The new administration must commit itself to punishing militarily any renewed campaign of mass killings of civilians and state terror undertaken by the Assad regime. Regime stalwarts were heading for the exits in the summer of 2013 when President Obama erased his own chemical weapons red line. Senior Biden administration officials have publicly acknowledged regret for the Syria policies of the Obama administration. The sincerity of those regrets and their operational significance will be tested if the Assad regime resumes mass slaughter, whether by chemical weapons, barrel bombs, or any other instruments of state terror in its inventory.
American action and inaction in Syria instructed adversaries of the US how hard and how far they could push in Ukraine and elsewhere. Syria has never been a candidate for self-containment. It is possible that ten years of bad American policy has rendered thoughtfulness and discipline in defining objectives and devising a strategy useless. Assad and his regime are not about to empty their prisons, welcome home refugees, or share power with anyone. They await, patiently, the Western surrender their enablers assure them is sure to come. The Biden administration, while avoiding violent regime change in Syria, must never accommodate the Assad regime.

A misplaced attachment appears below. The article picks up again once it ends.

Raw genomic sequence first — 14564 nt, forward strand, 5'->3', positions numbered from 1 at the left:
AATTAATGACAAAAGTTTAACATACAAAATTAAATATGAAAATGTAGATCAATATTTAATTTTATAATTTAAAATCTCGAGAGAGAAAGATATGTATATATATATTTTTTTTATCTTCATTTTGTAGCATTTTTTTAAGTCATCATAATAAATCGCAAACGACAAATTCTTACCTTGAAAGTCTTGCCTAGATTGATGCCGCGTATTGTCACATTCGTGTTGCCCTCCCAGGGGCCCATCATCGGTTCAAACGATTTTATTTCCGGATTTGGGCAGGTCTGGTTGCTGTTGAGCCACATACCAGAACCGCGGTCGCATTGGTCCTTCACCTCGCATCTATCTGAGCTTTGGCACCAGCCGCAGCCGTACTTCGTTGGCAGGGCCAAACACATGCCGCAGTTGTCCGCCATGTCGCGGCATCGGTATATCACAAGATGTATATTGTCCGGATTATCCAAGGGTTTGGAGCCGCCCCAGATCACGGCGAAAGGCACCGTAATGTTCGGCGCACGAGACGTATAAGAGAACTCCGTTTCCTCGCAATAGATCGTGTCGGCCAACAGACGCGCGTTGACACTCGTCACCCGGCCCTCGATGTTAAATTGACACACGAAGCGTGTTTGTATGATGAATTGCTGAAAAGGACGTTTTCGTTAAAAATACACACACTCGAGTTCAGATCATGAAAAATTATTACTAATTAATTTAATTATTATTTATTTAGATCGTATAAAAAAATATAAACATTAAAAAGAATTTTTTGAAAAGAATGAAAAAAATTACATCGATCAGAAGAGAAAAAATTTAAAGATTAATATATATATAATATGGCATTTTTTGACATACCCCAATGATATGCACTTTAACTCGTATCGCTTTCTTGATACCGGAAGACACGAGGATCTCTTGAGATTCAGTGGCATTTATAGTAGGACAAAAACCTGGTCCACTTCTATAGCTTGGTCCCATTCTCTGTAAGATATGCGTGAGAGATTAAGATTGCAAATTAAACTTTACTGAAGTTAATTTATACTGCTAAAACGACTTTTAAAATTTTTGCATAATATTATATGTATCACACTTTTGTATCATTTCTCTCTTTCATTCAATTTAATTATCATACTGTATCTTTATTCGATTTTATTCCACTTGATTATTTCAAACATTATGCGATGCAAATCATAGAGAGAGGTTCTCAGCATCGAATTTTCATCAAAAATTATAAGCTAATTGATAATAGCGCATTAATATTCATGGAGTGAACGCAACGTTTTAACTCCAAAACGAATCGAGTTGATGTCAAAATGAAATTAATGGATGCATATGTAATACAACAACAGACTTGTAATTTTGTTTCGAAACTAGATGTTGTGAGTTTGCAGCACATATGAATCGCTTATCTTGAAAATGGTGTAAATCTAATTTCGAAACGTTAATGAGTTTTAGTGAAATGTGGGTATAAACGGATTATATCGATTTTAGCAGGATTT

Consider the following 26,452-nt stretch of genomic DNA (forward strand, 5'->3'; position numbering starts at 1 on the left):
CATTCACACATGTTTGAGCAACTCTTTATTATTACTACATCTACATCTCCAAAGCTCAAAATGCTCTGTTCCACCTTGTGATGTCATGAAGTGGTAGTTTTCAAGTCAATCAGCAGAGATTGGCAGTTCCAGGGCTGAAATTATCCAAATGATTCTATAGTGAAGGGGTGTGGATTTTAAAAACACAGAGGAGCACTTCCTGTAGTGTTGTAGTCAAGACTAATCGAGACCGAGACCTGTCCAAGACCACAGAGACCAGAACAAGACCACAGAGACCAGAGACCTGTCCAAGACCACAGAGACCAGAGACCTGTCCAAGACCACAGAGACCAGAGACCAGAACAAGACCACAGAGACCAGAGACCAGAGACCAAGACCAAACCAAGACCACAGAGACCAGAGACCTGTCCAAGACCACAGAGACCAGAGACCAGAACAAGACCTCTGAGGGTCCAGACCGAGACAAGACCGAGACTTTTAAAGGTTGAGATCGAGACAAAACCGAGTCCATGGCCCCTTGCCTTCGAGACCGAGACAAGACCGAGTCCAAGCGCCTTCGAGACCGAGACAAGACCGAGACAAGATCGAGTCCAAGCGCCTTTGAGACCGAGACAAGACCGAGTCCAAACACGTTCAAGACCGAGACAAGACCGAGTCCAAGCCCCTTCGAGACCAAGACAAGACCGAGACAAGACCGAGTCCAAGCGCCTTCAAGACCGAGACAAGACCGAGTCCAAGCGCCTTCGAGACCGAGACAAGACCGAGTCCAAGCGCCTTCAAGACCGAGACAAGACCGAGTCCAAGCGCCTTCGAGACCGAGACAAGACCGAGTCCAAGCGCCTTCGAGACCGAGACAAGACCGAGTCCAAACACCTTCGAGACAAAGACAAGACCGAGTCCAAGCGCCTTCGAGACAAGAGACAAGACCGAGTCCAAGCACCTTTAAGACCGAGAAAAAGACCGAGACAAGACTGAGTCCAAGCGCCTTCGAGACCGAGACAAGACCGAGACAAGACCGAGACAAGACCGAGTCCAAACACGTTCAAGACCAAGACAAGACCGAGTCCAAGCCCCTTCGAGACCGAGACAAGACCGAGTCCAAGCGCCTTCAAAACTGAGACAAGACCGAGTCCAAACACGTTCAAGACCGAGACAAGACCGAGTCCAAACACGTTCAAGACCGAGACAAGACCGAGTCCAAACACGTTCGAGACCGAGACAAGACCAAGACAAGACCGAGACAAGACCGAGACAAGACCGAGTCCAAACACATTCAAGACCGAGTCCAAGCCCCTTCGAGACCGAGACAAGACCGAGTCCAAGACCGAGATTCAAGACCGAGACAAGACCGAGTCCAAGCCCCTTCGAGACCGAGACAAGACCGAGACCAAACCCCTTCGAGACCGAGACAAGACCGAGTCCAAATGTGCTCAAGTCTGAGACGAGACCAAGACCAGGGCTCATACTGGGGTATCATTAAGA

Ambassador Frederic C. Hof is Bard College’s Diplomat in Residence and a Distinguished Senior Fellow of the Rafik Hariri Center for the Middle East.
Mon, Feb 1, 2021
In a first project of trilateral collaboration, the directors and strategists from leading think tanks in the US, the UAE, and Israel have submitted nine recommendations on issues that deserve priority treatment from the new administration.
Thu, Dec 3, 2020
While any departure from the Trump administration’s transactional and inconsistent leadership is welcomed, the hopes surrounding the incoming Biden administration’s return to engagement in Syria requires more in-depth scrutiny.
Wed, Nov 11, 2020
The Biden administration will not be a panacea for Middle East economies but will certainly have a positive impact.
MENASource by Amjad Ahmad